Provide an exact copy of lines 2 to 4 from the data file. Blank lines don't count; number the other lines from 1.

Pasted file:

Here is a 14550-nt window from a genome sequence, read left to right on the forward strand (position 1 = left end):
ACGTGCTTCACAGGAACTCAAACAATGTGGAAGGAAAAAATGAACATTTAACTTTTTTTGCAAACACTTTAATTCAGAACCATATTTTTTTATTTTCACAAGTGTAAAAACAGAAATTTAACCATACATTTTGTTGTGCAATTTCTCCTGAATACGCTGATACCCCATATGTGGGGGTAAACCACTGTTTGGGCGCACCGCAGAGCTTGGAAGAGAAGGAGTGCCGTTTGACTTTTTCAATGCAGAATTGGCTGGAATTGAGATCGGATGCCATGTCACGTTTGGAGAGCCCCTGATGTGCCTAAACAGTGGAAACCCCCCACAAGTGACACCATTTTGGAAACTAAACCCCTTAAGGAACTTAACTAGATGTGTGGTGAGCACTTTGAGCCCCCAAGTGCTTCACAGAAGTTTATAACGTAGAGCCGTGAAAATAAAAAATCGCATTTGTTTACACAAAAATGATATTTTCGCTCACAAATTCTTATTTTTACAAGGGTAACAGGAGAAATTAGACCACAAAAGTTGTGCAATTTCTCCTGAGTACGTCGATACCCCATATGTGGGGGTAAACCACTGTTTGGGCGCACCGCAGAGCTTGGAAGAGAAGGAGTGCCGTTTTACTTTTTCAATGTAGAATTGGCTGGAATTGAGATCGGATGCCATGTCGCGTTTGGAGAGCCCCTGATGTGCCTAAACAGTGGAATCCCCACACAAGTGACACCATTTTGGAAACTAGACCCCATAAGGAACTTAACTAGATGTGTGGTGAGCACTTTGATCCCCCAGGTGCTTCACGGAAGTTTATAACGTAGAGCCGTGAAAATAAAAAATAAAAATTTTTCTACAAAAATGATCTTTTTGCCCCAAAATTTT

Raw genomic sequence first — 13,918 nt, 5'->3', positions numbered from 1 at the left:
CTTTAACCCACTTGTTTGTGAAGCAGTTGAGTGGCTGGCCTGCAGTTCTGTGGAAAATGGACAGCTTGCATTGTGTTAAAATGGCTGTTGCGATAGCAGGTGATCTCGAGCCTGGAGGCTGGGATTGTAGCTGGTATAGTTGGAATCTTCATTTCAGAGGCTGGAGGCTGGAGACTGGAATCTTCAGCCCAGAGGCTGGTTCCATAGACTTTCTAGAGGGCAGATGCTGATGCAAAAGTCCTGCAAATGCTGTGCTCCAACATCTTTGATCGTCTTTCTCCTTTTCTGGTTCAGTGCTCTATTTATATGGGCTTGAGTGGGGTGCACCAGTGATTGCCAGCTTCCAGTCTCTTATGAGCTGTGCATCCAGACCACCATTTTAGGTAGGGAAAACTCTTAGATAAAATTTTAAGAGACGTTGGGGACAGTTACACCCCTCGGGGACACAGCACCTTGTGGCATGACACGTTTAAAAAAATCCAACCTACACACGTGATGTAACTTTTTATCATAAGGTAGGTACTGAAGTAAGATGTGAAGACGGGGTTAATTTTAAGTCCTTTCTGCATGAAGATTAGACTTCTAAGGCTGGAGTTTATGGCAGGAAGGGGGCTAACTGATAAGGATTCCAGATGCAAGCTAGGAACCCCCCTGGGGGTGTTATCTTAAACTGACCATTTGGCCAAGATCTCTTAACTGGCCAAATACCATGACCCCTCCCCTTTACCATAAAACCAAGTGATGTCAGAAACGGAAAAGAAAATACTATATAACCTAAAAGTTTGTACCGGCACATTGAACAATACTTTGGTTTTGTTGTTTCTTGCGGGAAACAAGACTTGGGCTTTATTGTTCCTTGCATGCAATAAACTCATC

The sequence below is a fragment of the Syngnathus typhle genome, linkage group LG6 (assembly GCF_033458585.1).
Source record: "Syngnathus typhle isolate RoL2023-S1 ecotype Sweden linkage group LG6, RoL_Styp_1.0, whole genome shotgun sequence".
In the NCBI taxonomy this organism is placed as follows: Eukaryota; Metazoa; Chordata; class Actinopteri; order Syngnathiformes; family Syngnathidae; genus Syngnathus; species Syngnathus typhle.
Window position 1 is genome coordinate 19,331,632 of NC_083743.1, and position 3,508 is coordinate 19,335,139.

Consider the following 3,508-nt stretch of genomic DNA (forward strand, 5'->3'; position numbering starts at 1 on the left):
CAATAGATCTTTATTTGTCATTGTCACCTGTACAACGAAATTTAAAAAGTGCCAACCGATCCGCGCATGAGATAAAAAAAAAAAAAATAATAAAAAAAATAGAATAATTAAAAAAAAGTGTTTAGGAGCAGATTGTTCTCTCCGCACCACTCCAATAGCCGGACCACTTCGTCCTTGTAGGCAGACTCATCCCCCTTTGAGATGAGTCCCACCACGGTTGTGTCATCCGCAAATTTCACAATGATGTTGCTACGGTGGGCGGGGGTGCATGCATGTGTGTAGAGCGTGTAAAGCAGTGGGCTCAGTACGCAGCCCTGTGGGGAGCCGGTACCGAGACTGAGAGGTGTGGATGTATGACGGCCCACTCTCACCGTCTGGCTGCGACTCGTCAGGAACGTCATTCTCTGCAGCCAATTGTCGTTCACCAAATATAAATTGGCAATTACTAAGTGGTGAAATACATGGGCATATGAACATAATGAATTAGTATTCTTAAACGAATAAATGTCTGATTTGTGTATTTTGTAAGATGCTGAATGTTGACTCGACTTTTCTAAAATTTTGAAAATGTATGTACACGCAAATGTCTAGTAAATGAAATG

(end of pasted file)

ACGTGCTTCACAGGAACTCAAACAATGTGGAAGGAAAAAATGAACATTTAACTTTTTTTGCAAACACTTTAATTCAGAACCATATTTTTTTATTTTCACAAGTGTAAAAACAGAAATTTAACCATACATTTTGTTGTGCAATTTCTCCTGAATACGCTGATACCCCATATGTGGGGGTAAACCACTGTTTGGGCGCACCGCAGAGCTTGGAAGAGAAGGAGTGCCGTTTGACTTTTTCAATGCAGAATTGGCTGGAATTGAGATCGGATGCCATGTCACGTTTGGAGAGCCCCTGATGTGCCTAAACAGTGGAAACCCCCCACAAGTGACACCATTTTGGAAACTAAACCCCTTAAGGAACTTAACTAGATGTGTGGTGAGCACTTTGAGCCCCCAAGTGCTTCACAGAAGTTTATAACGTAGAGCCGTGAAAATAAAAAATCGCATTTGTTTACACAAAAATGATATTTTCGCTCACAAATTCTTATTTTTACAAGGGTAACAGGAGAAATTAGACCACAAAAGTTGTGCAATTTCTCCTGAGTACGTCGATACCCCATATGTGGGGGTAAACCACTGTTTGGGCGCACCGCAGAGCTTGGAAGAGAAGGAGTGCCGTTTTACTTTTTCAATGTAGAATTGGCTGGAATTGAGATCGGATGCCATGTCGCGTTTGGAGAGCCCCTGATGTGCCTAAACAGTGGAATCCCCACACAAGTGACACCATTTTGGAAACTAGACCCCATAAGGAACTTAACTAGATGTGTGGTGAGCACTTTGATCCCCCAGGTGCTTCACGGAAGTTTATAACGTAGAGCCGTGAAAATAAAAAATAAAAATTTTTCTACAAAAATGATCTTTTTGCCCCAAAATTTT

Raw genomic sequence first — 13,918 nt, 5'->3', positions numbered from 1 at the left:
CTTTAACCCACTTGTTTGTGAAGCAGTTGAGTGGCTGGCCTGCAGTTCTGTGGAAAATGGACAGCTTGCATTGTGTTAAAATGGCTGTTGCGATAGCAGGTGATCTCGAGCCTGGAGGCTGGGATTGTAGCTGGTATAGTTGGAATCTTCATTTCAGAGGCTGGAGGCTGGAGACTGGAATCTTCAGCCCAGAGGCTGGTTCCATAGACTTTCTAGAGGGCAGATGCTGATGCAAAAGTCCTGCAAATGCTGTGCTCCAACATCTTTGATCGTCTTTCTCCTTTTCTGGTTCAGTGCTCTATTTATATGGGCTTGAGTGGGGTGCACCAGTGATTGCCAGCTTCCAGTCTCTTATGAGCTGTGCATCCAGACCACCATTTTAGGTAGGGAAAACTCTTAGATAAAATTTTAAGAGACGTTGGGGACAGTTACACCCCTCGGGGACACAGCACCTTGTGGCATGACACGTTTAAAAAAATCCAACCTACACACGTGATGTAACTTTTTATCATAAGGTAGGTACTGAAGTAAGATGTGAAGACGGGGTTAATTTTAAGTCCTTTCTGCATGAAGATTAGACTTCTAAGGCTGGAGTTTATGGCAGGAAGGGGGCTAACTGATAAGGATTCCAGATGCAAGCTAGGAACCCCCCTGGGGGTGTTATCTTAAACTGACCATTTGGCCAAGATCTCTTAACTGGCCAAATACCATGACCCCTCCCCTTTACCATAAAACCAAGTGATGTCAGAAACGGAAAAGAAAATACTATATAACCTAAAAGTTTGTACCGGCACATTGAACAATACTTTGGTTTTGTTGTTTCTTGCGGGAAACAAGACTTGGGCTTTATTGTTCCTTGCATGCAATAAACTCATC